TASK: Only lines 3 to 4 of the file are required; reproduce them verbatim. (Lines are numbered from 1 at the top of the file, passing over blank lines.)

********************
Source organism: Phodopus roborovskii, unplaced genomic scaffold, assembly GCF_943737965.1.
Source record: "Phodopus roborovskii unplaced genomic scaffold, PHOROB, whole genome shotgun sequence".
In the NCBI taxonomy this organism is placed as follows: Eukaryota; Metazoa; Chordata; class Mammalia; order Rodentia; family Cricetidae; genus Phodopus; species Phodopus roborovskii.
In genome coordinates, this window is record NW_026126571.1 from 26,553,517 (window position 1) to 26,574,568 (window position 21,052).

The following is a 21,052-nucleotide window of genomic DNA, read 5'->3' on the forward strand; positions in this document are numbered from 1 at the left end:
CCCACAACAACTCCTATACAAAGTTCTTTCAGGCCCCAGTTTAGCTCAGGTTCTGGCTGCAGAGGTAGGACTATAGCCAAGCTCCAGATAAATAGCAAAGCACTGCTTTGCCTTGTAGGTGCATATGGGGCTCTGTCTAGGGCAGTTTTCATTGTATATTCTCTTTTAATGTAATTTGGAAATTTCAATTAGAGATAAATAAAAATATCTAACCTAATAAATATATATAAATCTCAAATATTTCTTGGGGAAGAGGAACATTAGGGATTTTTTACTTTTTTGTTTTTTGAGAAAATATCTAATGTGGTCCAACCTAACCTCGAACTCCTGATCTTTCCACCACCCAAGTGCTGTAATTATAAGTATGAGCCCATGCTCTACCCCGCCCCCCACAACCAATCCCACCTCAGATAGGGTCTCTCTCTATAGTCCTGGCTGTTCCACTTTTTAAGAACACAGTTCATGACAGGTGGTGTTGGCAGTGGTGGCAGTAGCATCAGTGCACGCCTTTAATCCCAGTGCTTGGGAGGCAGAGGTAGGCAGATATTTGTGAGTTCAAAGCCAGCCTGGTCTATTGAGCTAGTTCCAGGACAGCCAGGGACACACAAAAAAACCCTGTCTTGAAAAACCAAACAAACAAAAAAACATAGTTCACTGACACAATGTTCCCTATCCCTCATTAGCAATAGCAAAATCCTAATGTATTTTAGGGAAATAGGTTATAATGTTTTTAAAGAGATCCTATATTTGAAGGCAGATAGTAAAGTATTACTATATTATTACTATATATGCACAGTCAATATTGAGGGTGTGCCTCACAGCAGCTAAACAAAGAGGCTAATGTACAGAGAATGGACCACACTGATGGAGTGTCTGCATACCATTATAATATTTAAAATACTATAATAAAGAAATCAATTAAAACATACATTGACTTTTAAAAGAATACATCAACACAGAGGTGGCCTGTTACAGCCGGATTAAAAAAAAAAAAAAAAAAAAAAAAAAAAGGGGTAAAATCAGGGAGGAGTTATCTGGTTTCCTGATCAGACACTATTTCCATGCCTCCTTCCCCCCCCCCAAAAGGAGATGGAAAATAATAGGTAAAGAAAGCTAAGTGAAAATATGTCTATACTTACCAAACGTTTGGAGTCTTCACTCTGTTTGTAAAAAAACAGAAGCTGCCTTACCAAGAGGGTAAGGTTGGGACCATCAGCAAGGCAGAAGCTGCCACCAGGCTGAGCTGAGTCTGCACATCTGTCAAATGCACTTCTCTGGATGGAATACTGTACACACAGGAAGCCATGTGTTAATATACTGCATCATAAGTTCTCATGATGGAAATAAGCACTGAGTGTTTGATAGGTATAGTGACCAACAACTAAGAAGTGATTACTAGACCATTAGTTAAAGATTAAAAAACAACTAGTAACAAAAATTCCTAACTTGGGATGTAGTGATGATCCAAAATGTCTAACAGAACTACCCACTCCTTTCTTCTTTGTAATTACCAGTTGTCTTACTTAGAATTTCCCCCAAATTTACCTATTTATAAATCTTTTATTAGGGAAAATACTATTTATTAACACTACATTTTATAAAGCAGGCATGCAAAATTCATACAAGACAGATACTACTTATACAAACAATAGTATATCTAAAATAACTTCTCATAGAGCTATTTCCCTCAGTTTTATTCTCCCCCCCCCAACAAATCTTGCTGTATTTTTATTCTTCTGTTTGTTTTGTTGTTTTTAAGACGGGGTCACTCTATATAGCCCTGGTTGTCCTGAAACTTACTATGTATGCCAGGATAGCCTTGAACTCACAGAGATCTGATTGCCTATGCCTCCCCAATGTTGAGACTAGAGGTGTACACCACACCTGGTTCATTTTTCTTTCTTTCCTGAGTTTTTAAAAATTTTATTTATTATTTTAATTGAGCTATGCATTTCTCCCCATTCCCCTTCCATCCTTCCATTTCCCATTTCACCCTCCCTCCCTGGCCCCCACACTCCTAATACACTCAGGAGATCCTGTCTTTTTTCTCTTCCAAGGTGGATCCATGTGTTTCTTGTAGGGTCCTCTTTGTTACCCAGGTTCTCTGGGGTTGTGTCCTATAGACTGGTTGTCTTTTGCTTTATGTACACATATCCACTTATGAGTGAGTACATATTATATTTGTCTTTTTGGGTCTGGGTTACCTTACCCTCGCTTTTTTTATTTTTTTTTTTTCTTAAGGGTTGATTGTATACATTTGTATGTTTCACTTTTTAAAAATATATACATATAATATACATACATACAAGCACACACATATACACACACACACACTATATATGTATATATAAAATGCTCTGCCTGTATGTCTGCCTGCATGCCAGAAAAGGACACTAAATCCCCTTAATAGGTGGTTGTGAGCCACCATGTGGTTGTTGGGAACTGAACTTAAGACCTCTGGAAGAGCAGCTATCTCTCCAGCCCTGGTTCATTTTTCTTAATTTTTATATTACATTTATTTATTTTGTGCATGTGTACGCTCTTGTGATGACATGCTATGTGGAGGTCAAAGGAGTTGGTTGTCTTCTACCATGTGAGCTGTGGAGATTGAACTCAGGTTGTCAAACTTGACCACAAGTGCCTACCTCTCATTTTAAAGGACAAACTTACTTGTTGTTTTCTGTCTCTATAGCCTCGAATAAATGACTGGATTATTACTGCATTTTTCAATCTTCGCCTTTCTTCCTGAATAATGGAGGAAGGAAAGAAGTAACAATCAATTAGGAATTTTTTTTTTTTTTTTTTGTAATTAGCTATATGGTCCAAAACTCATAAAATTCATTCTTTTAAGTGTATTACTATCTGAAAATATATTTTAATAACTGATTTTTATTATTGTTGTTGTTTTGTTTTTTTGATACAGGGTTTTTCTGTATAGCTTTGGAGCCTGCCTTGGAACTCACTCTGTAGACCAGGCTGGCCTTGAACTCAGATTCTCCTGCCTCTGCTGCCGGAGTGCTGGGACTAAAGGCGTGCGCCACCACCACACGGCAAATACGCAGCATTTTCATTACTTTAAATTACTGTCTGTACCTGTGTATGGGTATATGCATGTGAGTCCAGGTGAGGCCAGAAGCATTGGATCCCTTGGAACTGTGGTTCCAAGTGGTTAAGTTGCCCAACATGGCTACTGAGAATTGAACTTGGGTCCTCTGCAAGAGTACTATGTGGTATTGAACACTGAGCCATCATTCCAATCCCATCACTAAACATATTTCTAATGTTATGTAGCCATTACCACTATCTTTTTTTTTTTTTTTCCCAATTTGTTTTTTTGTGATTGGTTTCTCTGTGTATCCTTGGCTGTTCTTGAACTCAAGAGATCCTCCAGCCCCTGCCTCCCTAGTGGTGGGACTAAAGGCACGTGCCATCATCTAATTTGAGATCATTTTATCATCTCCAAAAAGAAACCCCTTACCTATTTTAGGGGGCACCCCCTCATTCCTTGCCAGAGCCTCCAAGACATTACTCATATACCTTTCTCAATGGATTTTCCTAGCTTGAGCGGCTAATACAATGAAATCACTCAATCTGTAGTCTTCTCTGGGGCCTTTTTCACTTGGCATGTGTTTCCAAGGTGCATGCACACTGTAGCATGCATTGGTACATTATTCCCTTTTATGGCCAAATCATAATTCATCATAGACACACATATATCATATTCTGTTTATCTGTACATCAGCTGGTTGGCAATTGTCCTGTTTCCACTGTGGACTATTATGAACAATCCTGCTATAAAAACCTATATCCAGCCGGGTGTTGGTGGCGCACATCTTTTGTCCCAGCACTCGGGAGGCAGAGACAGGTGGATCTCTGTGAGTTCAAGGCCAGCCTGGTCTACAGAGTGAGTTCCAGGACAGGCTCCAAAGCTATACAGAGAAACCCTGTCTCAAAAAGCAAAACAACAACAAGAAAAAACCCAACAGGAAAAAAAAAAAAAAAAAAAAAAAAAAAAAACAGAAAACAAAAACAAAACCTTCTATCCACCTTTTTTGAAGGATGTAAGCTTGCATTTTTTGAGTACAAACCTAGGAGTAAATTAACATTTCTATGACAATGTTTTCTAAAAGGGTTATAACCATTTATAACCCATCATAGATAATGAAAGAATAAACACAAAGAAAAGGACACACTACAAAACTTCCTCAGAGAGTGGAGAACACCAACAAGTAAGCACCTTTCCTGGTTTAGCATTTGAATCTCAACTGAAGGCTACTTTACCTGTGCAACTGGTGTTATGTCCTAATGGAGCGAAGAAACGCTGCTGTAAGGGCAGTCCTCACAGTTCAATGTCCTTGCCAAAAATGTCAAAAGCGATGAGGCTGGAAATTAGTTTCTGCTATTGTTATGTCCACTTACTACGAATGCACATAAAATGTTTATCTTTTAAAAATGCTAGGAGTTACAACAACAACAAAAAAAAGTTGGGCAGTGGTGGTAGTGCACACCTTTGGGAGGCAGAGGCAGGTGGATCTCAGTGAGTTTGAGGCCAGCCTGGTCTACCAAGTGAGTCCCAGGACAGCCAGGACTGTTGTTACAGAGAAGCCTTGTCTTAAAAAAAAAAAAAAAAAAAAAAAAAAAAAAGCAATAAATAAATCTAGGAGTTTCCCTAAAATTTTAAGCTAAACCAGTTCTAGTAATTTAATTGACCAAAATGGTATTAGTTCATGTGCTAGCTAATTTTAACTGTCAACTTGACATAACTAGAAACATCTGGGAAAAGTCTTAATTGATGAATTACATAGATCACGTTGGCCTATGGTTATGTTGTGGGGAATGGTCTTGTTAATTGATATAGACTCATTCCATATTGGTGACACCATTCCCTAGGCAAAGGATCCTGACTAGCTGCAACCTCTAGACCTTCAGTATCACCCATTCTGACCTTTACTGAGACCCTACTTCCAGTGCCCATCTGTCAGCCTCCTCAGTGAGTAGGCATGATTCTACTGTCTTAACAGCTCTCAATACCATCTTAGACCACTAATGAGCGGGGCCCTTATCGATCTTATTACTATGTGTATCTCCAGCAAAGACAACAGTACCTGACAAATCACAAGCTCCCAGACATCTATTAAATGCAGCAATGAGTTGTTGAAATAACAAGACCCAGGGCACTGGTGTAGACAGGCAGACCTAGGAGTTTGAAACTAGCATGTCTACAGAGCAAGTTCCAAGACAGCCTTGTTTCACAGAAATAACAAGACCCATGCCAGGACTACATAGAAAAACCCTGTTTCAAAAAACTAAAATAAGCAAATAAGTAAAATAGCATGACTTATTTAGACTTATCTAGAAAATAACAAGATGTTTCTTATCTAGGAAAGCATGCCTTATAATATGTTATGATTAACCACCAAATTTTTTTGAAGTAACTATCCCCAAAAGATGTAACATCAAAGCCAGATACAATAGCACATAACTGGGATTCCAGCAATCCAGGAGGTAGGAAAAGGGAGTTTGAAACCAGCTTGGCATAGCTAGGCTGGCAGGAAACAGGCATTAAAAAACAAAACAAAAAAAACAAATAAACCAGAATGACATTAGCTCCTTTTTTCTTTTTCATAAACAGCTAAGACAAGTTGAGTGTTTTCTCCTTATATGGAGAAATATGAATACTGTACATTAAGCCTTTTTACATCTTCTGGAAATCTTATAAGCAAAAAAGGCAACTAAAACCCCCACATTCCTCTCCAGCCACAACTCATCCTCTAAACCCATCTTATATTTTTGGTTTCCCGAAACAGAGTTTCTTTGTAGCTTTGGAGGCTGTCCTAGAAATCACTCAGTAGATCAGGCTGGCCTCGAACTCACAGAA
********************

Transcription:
In the NCBI taxonomy this organism is placed as follows: Eukaryota; Metazoa; Chordata; class Mammalia; order Rodentia; family Cricetidae; genus Phodopus; species Phodopus roborovskii.
In genome coordinates, this window is record NW_026126571.1 from 26,553,517 (window position 1) to 26,574,568 (window position 21,052).